offline network, raspberry pi, website
A flag of Networks of Trust on Tilos island, 2018
The project is a commission by The New Networked Normal partners (NNN). The New Networked Normal explores art, technology and citizenship in the age of the Internet, a partnership project by Abandon Normal Devices (UK), Centre de Cultura Contemporània de Barcelona (CCCB) (ES), The Influencers (ES),Transmediale (DE) and STRP (NL). This project has been co-funded with support from the Creative Europe program.
How are dwarf elephants (elephas tiliensis), opsidian and fragmented Cycladic idols connected to networked geographies and distribution? How a timecapsule containing collective narratives about possible futures in the Aegean was initiated on a tiny island? Why is the Aegean the perfect territory for a decentralized future?
Networks are present in the Mediterranean basin since prehistoric times. The Aegean archipelago, part of the Mediterranean, is composed of a large number of bigger and smaller islands distributed unevenly in the water between Greece and Turkey; between Europe and Asia. Because of this topography dense networks were maintained and allowed the distribution of people, tools, ritualistic objects and weaponry, even animals through the centuries. Networks were crucial for surviving on fragmented land surrounded by water.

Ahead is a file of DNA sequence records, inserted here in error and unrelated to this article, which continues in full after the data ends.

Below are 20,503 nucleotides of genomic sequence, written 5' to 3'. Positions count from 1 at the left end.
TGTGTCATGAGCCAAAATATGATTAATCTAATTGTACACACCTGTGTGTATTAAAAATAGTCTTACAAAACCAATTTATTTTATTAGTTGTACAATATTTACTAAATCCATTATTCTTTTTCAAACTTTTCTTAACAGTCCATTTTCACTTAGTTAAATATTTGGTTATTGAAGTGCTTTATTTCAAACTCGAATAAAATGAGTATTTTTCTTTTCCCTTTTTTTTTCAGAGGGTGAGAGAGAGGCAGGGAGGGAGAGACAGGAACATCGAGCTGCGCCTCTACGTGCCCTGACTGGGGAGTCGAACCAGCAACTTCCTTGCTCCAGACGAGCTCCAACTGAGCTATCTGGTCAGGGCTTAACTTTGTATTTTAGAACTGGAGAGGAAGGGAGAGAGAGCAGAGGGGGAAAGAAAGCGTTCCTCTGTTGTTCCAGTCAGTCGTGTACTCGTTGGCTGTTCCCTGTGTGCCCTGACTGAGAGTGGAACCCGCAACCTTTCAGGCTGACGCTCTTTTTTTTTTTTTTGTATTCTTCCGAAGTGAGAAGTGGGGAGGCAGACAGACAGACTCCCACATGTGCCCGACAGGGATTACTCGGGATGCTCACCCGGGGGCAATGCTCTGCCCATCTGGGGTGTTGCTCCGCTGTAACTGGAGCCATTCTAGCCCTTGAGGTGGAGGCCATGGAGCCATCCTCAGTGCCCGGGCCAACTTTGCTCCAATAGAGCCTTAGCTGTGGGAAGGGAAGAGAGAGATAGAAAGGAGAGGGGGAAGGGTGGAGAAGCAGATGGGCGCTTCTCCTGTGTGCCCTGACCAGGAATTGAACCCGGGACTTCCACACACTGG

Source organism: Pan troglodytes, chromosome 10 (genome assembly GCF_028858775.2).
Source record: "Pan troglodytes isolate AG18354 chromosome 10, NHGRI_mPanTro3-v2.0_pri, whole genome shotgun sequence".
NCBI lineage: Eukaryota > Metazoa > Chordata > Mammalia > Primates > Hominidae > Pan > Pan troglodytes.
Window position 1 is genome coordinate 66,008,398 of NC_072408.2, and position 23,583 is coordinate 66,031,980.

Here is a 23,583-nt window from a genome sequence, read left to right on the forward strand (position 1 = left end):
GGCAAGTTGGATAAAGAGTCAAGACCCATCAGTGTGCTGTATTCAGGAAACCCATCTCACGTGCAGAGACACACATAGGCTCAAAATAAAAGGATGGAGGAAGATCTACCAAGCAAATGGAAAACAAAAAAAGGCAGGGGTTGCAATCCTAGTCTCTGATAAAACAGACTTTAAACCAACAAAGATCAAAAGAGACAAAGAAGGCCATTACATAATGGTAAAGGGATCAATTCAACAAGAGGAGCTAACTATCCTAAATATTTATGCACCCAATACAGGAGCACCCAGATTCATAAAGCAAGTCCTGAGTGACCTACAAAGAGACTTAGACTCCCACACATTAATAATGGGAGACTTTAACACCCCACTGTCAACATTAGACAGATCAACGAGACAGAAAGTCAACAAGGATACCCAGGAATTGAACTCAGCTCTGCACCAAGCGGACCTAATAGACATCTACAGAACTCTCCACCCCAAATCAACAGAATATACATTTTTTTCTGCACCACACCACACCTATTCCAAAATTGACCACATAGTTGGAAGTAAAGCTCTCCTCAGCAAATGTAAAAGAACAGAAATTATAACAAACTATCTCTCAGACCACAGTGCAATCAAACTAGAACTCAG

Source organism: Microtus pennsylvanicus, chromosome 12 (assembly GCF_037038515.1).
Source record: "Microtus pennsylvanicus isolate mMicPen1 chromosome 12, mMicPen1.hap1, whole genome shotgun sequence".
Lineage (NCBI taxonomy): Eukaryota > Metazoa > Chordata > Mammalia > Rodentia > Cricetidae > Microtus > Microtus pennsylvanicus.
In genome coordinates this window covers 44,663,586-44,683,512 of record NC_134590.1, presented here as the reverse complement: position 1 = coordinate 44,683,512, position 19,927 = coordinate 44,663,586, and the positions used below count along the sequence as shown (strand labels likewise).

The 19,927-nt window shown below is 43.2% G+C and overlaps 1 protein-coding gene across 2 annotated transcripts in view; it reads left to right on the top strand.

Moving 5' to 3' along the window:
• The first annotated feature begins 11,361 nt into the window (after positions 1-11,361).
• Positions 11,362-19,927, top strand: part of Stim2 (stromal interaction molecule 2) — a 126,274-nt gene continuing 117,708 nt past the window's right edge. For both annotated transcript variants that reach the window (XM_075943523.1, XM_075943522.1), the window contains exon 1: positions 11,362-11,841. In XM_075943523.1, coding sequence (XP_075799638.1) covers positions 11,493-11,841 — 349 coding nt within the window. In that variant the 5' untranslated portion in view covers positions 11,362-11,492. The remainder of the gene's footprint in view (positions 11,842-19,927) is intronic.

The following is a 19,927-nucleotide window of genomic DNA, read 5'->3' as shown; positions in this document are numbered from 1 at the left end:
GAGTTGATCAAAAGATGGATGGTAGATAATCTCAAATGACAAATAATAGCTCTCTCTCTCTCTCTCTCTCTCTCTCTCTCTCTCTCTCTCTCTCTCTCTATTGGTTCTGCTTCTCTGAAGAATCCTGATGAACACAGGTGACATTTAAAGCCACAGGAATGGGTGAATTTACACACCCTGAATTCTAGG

Around 2092, the Aegean declines, having been through the centuries the stage of major tensions and urgencies due to its geographical particularity and cultural diversity: climate change, violent population movements, financial crisis, military and political conflicts, tourist exploitation. Censorship and control of information prevail. Networks of Trust arise, drawing connections between pre-existing networks and technologies such as IFPS. Distributed, trusted and autonomous networks are activated in users' devices, surpassing centralization of infrastructure, information and governance in the area.
It is said that all started in 2018. On the remote island of Tilos young people imagined possible futures about their island and the archipelago taking into account topography, (pre)history and sociopolitical conditions. The material was hosted on a node, that served simultaneously as a common time-capsule, a gateway to the future and as a precursor of Networks of trust, which were meant to challenge the established and contemporary forms of sovereignty, citizenship, geography and power in the coming years. The work presents these collective narratives about possible futures in the Mediterranean sea.